The North American arm of European energy giant Engie SA and climate-focused investor Hannon Armstrong announced Thursday they will partner on a 2.3-gigawatt portfolio of U.S. wind and solar projects slated for completion this year.
The two will split equity ownership of the Engie-developed portfolio, with that company maintaining a 51 percent majority interest and continuing to manage the projects. The portfolio includes wind installations in South Dakota, Kansas, Oklahoma and Texas as well as solar projects in Texas — where Engie’s North American subsidiary is based — and Virginia. Offtakers include big-name brands such as Target, Microsoft and Walmart, plus just one investor-owned utility: Minnesota-based Xcel Energy, which is working toward achieving 100 percent carbon-free electricity by 2050.
In April, Engie announced it had secured $1.6 billion in tax equity financing from Bank of America and HSBC for its 2-gigawatt portfolio still under construction in the U.S.
By the end of 2020, formerly fossil-focused Engie plans to have developed and constructed 2.3 gigawatts of renewables operating in the U.S., where in 2018 it had none.
“We’ve been through a big transformation over the past years, in order to refocus our activity on renewables,” Gwenaelle Avice-Huet, CEO at Engie North America, told Greentech Media.
That transformation includes the acquisition of distributed solar developer SoCore Energy and large-scale wind builder Infinity Renewables. The new partnership between Hannon and Engie bolsters Engie’s promises to seek more renewables in the U.S., but it’s not the first time Hannon has put its climate-focused dollars behind the European power company. Earlier this year Hannon, along with French investor Meridiam, provided investment in a public-private partnership for Engie’s 50-year takeover of the University of Iowa’s on-campus energy and water utility systems. Engie plans to transition the school to zero-carbon energy and cut out coal use by 2025. In 2018, Hannon provided a $50 equity investment in an Engie portfolio of distributed corporate and industrial solar projects.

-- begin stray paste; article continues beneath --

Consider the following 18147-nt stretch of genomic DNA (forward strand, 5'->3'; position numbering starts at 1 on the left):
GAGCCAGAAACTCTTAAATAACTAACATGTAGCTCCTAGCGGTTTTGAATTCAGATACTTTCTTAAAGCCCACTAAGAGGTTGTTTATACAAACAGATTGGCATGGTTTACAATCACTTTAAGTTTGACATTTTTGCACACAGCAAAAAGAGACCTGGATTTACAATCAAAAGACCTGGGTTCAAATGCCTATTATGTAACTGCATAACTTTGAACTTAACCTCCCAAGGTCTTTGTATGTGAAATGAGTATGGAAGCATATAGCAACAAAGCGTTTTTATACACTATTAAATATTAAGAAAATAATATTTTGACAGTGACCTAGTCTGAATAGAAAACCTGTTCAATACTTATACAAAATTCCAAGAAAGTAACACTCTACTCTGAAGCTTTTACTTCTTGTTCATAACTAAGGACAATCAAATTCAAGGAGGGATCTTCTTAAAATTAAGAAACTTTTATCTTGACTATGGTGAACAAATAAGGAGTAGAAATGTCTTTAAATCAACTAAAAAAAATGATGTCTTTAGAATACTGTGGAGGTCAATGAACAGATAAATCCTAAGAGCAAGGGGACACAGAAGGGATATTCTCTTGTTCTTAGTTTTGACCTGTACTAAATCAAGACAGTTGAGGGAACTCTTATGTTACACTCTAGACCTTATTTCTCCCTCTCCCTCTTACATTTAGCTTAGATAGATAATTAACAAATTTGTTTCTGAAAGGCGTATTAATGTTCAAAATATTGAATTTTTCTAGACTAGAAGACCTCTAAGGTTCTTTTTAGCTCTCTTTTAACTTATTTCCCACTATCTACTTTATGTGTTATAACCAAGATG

Avice-Huet cited the U.S. has a “key country” for Engie’s future growth as it steers away from fossil fuels and towards renewables.
Hannon Armstrong CEO Jeff Eckel told Greentech Media the investment will help the publicly-owned Hannon diversify and scale its own investment portfolio, which has skewed towards solar in the last several years. Behind-the-meter projects in energy efficiency, storage and distributed solar currently make up the majority of its $2.1 billion portfolio, with grid-connected solar and wind also accounting for a significant portion of its investments.
A focus on corporate customers
Most of the power the Engie-Hannon portfolio produces will be sold to companies looking to increase their renewable electricity, such as T-Mobile and Amazon.
Read More: Engie and Hannon Armstrong Form Multi-Gigawatt US Renewables Partnership